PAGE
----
Best Buy has around 1,000 stores in the U.S.
Best Buy customers can still order online or on its app and have their products shipped directly to their homes. If a customer is unable to order online, Best Buy will send an employee into the store to retrieve an item.
The Minneapolis-based chain is joining thousands of other retailers not viewed as essential in temporarily closing its stores. Like many others, it's also trying to preserve its business. It's withdrawing its annual earnings guidance and is drawing the full amount of its $1.25 billion revolving credit line to shore up cash. Best Buy has also suspended all share repurchases, similar to such retailers as Kohl's and Nordstrom.
(This item has been corrected to note that Best Buy is shifting to curbisde pickup service, not curbside delivery).
EMPLOYEE BONUSES: Grocery chain Kroger Co. joins a growing list of retail and restaurant chains offering special bonuses or sweetening benefits to workers. The grocery chain said that full-time hourly workers will receive a one-time special bonus of $300, while part-time workers will receive $150. Kroger has approximately 453,000 full- and part-time workers. The bonuses will be paid to workers who were hired on or before March 1. Kroger is also expanding its emergency leave guidelines to include paid time off for those workers in self-isolation or who have symptoms as verified by an accredited health care professional.
Target Corp. said Friday it will give a $2 an hour wage increase to its 300,000-plus workers who have been scrambling to help customers. The pay bump will be effective at least through May 2. It's also begun offering workers who are pregnant, 65 years old or older, or who have underlying health risks, access to paid leave for up to 30 days. Amazon and Walmart are also offering extra incentives such as cash bonuses or a temporary wage bump as they try to manage the crush of customers while simultaneously looking to keep their workers happy.
Starbucks said it will pay its workers for the next 30 days, whether they come to work or stay home. The coffee chain also said it is temporarily closing access to its stores across the U.S., and reducing services to drive-thru and delivery only.
GOOGLE IT: Google has launched a new website and enhanced its search options for people seeking information about the new coronavirus, but the effort falls short of a plan initially announced by President Donald Trump. As of Saturday, when U.S. users typed in "coronavirus" or related terms, information about symptoms and links to state health departments and the U.S. Centers for Disease Control and Prevention popped up on the right. Google also unveiled a new website, http://www.google.com/covid19/, that links users to data, safety videos and relief efforts. Google said the website will soon be available in more languages and countries.
A little more than a week ago, Trump said Google would facilitate a website that would guide users through a series of questions to determine whether they should be screened for the virus. Then it would direct them to a local testing location.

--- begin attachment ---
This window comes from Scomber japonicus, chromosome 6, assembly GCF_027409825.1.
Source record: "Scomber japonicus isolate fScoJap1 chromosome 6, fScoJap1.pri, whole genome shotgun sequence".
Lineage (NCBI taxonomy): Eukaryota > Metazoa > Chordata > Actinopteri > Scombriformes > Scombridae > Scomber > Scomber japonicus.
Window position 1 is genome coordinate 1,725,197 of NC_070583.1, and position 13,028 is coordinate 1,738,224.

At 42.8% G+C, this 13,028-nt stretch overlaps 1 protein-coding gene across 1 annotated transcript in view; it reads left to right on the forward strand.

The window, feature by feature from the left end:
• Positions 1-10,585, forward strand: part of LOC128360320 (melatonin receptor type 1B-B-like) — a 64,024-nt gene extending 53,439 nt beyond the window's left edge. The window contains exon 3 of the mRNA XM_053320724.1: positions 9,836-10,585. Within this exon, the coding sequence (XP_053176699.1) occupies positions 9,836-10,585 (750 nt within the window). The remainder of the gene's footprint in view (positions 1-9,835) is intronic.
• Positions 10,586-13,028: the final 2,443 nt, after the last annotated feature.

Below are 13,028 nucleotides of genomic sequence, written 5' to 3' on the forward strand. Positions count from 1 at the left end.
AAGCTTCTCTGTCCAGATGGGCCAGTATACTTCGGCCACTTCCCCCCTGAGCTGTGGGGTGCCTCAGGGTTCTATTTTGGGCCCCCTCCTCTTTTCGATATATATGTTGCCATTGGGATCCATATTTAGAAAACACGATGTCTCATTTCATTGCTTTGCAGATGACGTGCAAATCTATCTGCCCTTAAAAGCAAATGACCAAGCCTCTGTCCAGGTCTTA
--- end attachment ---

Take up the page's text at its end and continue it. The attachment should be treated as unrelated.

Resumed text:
In fact, a Google sibling company that focuses on health care confirmed it was working on such a site, but so far it is only available in certain counties in the San Francisco area.
Google also announced Friday that it would no longer hold its annual developer conference this year. The Google I/O conference was initially moved online, but the company said it has been canceled to comply with California's "shelter in place" directives.
Top-level negotiations between Congress and the White House pushed into the night Saturday on a ballooning $1 trillion-plus economic rescue package, as President Donald Trump urged a deal to steady a nation shuttered by the coronavirus pandemic.
With a population on edge and financial markets teetering, all sides indicated a deal is within reach. At issue is how best to keep paychecks flowing for millions of workers abruptly sidelined by the crisis.
Talks also narrowed on a so-called Marshall Plan for hospitals as well as industry loans to airlines and others all but grounded by the virus outbreak and national shutdown. The post-World War II Marshall Plan helped to rebuild Western Europe.
Officials put the price tag at nearly $1.4 trillion and said that with other measures from the Federal Reserve it could pump $2 trillion into the U.S. economy.
"Everybody's working hard and they want to get to a solution that's the right solution, I think we're very close," Trump said at Saturday's briefing, striking a confident tone about the nation's ability to defeat the pandemic soon.
On Capitol Hill, the Senate convened the rare weekend session as negotiators raced to draft the package. No announcement was expected until at least Sunday. The Senate's goal is to hold an initial vote Sunday and win Senate passage on Monday.